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04/18/2012 07:34 AM

Curcumin and arthritis pain

kvnj
kvnj  
Posts: 3914
Group Leader

Curcumin Shows Promise Easing Arthritis Pain

Chicago Daily Herald

04-17-12

For centuries, spices have been used as medicines. Today their healing potential is again being rediscovered, especially curcumin. In one recent medical study, curcumin was found to be better than conventional medications at relieving the pain associated with rheumatoid arthritis.

Curcumin is derived from the spice turmeric. Turmeric is a member of the ginger plant family. The ginger family is comprised of more than 1,300 members and many are considered medicinal plants including ginger, turmeric, melegueta pepper and cardamom. Although many studies have demonstrated the anti-inflammatory properties of curcumin, good medical studies comparing the effectiveness of curcumin to current medications are limited.

Medical research with curcumin or its parent, turmeric, is increasing. These studies suggest that curcumin and turmeric may have benefits for a number of medical conditions including many cancers, skin conditions like psoriasis, Alzheimer's disease, irritable bowel disease, autoimmune diseases and chronic pain.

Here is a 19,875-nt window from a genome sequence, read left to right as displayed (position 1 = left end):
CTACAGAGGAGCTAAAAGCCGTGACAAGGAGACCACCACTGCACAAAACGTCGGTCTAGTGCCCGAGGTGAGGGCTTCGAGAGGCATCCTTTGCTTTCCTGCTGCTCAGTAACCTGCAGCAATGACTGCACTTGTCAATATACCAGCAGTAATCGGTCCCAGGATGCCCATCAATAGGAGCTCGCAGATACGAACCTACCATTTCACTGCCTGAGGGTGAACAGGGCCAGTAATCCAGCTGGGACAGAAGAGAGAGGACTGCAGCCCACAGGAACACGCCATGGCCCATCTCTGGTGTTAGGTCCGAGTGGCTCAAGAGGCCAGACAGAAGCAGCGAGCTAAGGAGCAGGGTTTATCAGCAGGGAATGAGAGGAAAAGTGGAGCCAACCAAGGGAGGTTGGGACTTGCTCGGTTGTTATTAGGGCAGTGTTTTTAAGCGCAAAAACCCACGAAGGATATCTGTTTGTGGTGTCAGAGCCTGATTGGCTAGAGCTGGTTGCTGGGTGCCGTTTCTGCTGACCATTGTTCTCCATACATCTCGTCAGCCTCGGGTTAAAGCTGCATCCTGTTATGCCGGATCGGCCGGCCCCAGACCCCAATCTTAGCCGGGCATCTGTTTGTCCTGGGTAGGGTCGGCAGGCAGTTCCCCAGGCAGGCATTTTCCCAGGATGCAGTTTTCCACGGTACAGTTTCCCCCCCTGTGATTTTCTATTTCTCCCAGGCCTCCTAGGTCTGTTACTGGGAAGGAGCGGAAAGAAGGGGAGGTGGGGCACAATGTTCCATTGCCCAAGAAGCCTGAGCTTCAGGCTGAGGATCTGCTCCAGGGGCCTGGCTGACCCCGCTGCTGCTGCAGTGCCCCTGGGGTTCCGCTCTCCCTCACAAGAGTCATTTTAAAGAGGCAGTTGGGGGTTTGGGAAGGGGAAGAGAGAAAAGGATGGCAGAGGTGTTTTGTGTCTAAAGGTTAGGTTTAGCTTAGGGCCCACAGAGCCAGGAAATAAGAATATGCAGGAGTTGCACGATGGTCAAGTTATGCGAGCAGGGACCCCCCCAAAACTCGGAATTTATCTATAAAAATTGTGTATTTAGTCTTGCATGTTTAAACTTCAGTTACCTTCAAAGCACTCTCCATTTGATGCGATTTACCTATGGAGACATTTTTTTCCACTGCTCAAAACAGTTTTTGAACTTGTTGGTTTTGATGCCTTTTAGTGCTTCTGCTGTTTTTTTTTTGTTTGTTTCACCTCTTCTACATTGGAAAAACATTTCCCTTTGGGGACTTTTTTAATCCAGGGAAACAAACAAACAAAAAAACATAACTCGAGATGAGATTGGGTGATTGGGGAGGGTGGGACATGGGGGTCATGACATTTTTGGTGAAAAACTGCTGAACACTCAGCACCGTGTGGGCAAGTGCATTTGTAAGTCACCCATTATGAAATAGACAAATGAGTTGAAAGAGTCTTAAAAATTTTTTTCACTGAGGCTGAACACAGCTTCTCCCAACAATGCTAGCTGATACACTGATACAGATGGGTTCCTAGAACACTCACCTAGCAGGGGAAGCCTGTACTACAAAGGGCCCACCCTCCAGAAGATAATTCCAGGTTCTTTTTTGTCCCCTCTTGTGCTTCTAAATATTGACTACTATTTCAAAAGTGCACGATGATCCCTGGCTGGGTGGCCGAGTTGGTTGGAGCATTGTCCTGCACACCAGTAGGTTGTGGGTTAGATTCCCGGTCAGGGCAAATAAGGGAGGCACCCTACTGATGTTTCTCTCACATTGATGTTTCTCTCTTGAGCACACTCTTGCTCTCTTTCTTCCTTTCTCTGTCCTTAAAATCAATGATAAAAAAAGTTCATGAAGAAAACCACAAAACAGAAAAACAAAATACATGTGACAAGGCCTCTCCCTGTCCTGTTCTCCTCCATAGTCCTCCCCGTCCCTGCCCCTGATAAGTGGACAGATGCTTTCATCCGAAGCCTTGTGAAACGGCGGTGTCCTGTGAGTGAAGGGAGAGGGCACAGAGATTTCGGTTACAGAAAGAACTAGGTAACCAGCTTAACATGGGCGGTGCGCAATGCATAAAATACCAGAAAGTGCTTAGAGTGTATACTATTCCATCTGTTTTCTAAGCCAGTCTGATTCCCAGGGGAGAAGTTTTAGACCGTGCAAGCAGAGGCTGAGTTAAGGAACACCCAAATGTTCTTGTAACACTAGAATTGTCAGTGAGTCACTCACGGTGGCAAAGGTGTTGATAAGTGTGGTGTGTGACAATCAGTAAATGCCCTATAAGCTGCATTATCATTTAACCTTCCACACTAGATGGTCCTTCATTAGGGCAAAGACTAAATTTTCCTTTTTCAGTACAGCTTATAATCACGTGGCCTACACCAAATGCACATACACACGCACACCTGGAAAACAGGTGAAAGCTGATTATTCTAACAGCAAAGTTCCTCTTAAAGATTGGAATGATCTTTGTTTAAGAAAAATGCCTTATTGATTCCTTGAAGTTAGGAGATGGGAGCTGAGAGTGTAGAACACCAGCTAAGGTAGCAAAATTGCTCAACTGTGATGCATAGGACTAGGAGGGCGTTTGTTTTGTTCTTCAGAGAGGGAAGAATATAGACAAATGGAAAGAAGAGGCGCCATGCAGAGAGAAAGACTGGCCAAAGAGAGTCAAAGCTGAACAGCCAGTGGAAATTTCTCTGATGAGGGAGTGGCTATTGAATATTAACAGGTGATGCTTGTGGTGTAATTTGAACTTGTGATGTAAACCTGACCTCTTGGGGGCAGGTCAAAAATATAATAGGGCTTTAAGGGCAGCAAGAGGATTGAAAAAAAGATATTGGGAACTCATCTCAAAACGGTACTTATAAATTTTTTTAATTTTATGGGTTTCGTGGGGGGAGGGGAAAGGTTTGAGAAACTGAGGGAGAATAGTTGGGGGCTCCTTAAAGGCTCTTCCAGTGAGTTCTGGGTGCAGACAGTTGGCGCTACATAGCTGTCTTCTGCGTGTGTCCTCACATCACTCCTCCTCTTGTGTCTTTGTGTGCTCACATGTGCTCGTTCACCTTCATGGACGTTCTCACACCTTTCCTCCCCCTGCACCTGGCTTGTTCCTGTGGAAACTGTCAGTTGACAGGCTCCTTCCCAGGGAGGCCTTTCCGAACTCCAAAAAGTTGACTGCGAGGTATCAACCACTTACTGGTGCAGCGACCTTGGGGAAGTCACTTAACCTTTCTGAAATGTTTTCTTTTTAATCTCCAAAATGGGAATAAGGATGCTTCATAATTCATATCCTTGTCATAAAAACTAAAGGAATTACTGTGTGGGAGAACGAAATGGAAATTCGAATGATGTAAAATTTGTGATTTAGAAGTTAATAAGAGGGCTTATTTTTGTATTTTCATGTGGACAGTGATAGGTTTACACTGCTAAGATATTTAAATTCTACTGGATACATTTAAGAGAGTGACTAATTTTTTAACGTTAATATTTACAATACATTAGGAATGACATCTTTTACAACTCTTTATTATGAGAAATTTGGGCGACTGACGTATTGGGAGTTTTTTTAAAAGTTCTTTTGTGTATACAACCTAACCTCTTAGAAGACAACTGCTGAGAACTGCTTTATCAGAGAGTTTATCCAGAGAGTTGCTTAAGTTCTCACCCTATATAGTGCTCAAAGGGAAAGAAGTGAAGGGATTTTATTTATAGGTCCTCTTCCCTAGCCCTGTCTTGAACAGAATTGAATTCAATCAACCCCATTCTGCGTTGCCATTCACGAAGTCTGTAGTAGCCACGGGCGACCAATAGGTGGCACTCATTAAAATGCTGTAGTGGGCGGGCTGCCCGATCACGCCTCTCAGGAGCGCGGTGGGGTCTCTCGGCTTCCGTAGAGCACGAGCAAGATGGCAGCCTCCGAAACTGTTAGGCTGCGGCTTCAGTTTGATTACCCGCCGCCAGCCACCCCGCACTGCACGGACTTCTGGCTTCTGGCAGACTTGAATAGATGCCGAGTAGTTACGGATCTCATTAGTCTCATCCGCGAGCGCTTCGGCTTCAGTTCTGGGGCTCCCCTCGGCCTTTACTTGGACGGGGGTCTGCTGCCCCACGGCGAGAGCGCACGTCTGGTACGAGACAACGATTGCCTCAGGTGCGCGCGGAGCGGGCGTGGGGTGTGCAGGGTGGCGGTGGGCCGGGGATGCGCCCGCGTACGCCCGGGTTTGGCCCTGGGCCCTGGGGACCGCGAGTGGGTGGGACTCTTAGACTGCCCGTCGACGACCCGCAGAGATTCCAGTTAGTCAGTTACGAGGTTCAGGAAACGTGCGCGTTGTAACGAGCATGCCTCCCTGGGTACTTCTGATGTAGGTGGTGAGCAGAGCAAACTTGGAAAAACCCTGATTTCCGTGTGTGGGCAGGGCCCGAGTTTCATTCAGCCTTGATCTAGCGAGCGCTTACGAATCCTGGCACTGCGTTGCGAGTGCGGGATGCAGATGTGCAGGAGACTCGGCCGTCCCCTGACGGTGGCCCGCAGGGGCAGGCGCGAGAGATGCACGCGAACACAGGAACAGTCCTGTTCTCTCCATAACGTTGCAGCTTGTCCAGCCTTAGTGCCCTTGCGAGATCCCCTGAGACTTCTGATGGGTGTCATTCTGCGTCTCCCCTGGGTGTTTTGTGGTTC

One specific autoimmune disease often associated with chronic pain is rheumatoid arthritis. An autoimmune disease is a medical condition in which the body attacks itself. RA is most commonly expressed as pain and damage to the joints, especially in the hands. Severe RA can be life threatening and can damage many organs, including the heart and liver. Fortunately RA is relatively rare, affecting only about 1 percent of the population. For unknown reasons, women are affected three times more often than men.

Anti-inflammatory medications are used to help with the pain, but long-term use can damage the kidneys and increase the risk of stomach ulcers and bleeding. Safer pain-relieving products are needed for long-term use. Curcumin may be an option.

In the medical journal Phytotherapy Research, two researchers, one from the Nirmala Medical Centre in India and the other from Baylor Research Institute and the Sammons Cancer Center in Texas, published their work on curcumin. They showed that curcumin is more effective than the common anti-inflammatory medication diclofenac for the pain associated with mild, active RA.

In the study, RA patients taking curcumin for eight weeks had a 44 percent reduction in pain symptoms, while those taking diclofenac had a 42 percent reduction. It may not seem like there is a big difference between curcumin and diclofenac, but the difference was significant.

Interestingly, the curcumin group also had a greater reduction in overall inflammation (RA may have slightly improved) compared to the diclofenac group. There also were no adverse events with curcumin.

This was an initial study, but was well controlled and randomized. It is a good study and the results cannot be dismissed. Larger clinical trials are needed to confirm these results.

One drawback to curcumin is that, by itself, it is poorly absorbed. Black pepper can help increase absorption. Over-the- counter curcumin may or may not contain black pepper.